Albanian Muslims During the Holocaust

Albanians’ Astounding Resistance to the Nazis

For many years the heavy curtain of Communism shrouded Albania from the view of the rest of the world. When that curtain was lifted in 1991 amazing stories emerged about the role of Albanian Muslims saving Jews during the Holocaust that swept across Nazi-occupied Europe.

The Yad Vashem Holocaust Memorial in Jerusalem, where Albanian Muslim Names are inscribed with the Righteous Among the Nations.Godot13/CC BY-SA 3.0/Wikimedia Commons

The Yad Vashem Holocaust Memorial in Jerusalem, where Albanian Muslim Names are inscribed with the Righteous Among the Nations.
Godot13/CC BY-SA 3.0/Wikimedia Commons

Mass Sheltering of Jews

When the German Nazi army occupied Albania it wasn’t long before the Albanians were ordered to surrender their Jewish citizenship. That prompted a massive movement among Albanians from top officials to grassroots villagers to shelter Jews. Most of those engaged in the movement were Muslims. Hospitality is a deeply held value for Albanians, so they went to great lengths and took personal risks to shield the Jews from the Nazis. Non-Jewish Albanians would steal identity cards from police stations for Jews to use. The Albanian underground threatened to execute anyone who turned a Jew in to the Nazis. Jews from Serbia, Austria and Greece found refuge in Albania.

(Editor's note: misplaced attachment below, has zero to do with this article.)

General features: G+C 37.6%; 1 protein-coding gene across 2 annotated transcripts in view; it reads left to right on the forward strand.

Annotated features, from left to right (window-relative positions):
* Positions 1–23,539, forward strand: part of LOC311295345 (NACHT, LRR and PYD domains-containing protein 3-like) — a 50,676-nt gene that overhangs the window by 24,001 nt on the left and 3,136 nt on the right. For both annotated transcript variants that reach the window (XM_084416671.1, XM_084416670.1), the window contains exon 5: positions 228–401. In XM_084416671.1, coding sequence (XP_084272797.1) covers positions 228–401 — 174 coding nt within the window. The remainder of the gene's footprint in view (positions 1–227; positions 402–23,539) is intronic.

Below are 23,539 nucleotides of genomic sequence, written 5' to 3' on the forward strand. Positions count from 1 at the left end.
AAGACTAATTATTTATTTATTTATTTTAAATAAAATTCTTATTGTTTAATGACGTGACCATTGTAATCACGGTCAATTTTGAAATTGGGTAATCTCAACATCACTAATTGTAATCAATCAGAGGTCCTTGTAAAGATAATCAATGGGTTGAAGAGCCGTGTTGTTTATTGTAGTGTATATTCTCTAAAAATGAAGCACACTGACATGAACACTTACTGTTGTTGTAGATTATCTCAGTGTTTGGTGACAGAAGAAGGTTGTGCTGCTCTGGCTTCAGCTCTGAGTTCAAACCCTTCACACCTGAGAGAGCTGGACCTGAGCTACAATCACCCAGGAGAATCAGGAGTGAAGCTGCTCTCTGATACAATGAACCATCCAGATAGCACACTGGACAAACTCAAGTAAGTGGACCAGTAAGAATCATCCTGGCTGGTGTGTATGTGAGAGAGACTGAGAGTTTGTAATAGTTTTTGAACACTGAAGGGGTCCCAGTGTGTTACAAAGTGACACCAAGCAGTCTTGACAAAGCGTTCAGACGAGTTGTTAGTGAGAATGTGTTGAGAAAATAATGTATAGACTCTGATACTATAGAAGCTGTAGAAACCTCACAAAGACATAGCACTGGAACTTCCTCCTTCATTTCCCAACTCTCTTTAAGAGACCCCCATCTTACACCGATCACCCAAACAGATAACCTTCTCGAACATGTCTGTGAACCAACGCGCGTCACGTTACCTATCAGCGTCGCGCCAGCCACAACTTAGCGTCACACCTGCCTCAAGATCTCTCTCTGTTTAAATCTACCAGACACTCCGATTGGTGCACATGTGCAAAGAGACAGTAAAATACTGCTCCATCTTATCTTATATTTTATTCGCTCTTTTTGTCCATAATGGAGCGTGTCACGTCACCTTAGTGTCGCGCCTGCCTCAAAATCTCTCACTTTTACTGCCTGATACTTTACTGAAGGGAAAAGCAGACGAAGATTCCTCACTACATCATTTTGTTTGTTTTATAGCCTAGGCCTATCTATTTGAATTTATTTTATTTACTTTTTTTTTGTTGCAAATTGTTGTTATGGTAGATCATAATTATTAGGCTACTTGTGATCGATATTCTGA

As astonishing as this may sound: Not a single Jew from Albania ended up in the concentration camps.

Accounts

Dr. Anna Kohen, speaking at a Holocaust remembrance in New York City talked about her family fleeing to a mountain village. They all took Muslim names. She said, Everyone in the village knew they were Jews, but not one person betrayed them. Her family’s story was repeated again and again throughout Albania. Sulo Mecaj, a farmer from the village of Kruja who sheltered 10 Jews in his attic, was asked what would happen if the Nazis burned down his house with the Jews inside. My son will go into the attic with the Jews and suffer their fate. At the end of World War II there were more Jews living in Albania than at the start of the war, the only country in Europe where this happened.

Faith as well as culture played a major role in this life-and-death hospitality. Shyqyri Myrto helped Josef Jakoel and his sister Eriketa evade Germans going house to house searching for them. He said, Our Muslim religion says we must help someone who is in danger in difficult times.

His friend Bequi Qogja said, We all have one God, and he has commanded us to help others. It’s the same thing Jesus said, that Muhammad has commanded, and actually your Moses said the same thing.

Commemoration

Albanian protectors of the Jews were named in the Rescuer’s Wall at the U.S. Holocaust Museum in 1995. Albanian Muslim names are inscribed at the Yad Vashem Holocaust Memorial in Jerusalem with the Righteous Among the Nations.

See Also

Relevant External Resources

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